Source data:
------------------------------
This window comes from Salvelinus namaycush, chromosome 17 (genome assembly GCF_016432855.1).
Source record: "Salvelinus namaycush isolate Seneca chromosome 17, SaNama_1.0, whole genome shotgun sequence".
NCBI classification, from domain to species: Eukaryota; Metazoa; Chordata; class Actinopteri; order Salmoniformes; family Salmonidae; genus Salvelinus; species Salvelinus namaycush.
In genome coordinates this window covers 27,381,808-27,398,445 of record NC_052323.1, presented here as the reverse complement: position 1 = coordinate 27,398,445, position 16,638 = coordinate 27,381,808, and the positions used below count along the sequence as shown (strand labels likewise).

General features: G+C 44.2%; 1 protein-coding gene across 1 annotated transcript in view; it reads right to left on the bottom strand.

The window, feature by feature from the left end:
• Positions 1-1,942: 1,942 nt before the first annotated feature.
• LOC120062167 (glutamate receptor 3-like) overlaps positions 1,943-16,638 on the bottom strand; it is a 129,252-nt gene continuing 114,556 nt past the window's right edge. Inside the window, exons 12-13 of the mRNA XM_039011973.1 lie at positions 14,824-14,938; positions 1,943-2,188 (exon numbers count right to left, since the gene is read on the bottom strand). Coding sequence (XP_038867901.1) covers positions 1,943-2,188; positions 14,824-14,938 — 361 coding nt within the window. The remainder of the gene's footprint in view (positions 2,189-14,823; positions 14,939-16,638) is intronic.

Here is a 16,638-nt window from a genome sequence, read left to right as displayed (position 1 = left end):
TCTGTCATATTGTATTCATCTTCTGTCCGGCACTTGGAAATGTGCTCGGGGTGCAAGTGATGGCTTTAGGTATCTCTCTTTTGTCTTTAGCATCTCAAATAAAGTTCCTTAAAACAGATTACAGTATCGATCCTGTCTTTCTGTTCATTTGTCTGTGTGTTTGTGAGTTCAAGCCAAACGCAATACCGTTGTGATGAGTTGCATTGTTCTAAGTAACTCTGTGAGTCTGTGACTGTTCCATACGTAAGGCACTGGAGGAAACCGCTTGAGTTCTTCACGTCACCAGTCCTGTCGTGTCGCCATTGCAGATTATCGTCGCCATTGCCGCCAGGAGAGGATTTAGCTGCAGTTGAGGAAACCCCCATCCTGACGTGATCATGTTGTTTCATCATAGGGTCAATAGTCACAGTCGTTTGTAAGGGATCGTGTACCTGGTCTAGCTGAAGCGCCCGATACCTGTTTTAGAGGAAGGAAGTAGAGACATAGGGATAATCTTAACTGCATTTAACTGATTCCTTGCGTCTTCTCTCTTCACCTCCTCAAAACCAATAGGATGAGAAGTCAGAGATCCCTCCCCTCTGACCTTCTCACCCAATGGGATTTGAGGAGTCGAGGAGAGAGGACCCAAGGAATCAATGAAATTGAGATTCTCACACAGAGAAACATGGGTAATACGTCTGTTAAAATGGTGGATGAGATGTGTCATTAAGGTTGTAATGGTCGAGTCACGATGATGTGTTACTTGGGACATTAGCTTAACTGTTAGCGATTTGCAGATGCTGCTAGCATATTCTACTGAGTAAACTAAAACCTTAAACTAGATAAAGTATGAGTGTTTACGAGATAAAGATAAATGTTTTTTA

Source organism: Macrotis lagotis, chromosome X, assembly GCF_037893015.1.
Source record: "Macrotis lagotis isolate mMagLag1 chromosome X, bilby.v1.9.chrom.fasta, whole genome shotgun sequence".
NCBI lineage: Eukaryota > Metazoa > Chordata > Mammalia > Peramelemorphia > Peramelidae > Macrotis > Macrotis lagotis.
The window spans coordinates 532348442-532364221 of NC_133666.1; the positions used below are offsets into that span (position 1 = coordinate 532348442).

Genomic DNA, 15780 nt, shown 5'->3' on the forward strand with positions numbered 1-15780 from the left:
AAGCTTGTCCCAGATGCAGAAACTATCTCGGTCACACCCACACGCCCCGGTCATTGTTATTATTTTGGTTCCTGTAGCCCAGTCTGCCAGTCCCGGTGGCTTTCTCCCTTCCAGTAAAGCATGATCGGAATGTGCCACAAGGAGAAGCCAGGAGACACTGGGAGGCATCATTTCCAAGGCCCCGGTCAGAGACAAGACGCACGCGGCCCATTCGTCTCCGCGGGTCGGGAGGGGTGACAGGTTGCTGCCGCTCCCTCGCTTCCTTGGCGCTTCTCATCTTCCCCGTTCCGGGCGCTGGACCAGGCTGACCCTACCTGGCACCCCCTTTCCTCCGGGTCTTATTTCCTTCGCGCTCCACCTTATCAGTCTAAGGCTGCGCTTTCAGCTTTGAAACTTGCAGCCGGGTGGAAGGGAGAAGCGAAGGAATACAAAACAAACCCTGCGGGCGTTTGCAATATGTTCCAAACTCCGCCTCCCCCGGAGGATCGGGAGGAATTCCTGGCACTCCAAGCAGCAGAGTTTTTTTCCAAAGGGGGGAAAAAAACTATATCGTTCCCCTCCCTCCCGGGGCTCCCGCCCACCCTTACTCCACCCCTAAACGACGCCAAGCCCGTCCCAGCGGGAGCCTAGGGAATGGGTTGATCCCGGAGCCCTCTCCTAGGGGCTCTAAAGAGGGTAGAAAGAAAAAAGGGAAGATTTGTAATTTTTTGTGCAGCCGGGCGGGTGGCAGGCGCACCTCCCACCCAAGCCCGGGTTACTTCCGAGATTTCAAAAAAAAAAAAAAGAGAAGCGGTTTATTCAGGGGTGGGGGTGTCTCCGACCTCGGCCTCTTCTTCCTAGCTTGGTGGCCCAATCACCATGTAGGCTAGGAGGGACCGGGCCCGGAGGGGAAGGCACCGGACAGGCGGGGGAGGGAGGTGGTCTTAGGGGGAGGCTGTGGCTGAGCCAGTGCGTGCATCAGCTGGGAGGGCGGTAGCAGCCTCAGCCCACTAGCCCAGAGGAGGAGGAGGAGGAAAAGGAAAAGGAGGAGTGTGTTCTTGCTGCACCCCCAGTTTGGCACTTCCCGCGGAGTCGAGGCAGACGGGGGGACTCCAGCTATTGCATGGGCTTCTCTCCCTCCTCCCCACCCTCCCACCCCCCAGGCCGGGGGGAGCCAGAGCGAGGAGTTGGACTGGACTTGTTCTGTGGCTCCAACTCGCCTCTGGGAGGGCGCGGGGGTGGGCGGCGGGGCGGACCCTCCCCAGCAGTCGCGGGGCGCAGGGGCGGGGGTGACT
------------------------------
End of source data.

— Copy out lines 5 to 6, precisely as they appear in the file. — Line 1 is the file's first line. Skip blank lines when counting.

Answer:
General features: G+C 44.2%; 1 protein-coding gene across 1 annotated transcript in view; it reads right to left on the bottom strand.

The window, feature by feature from the left end: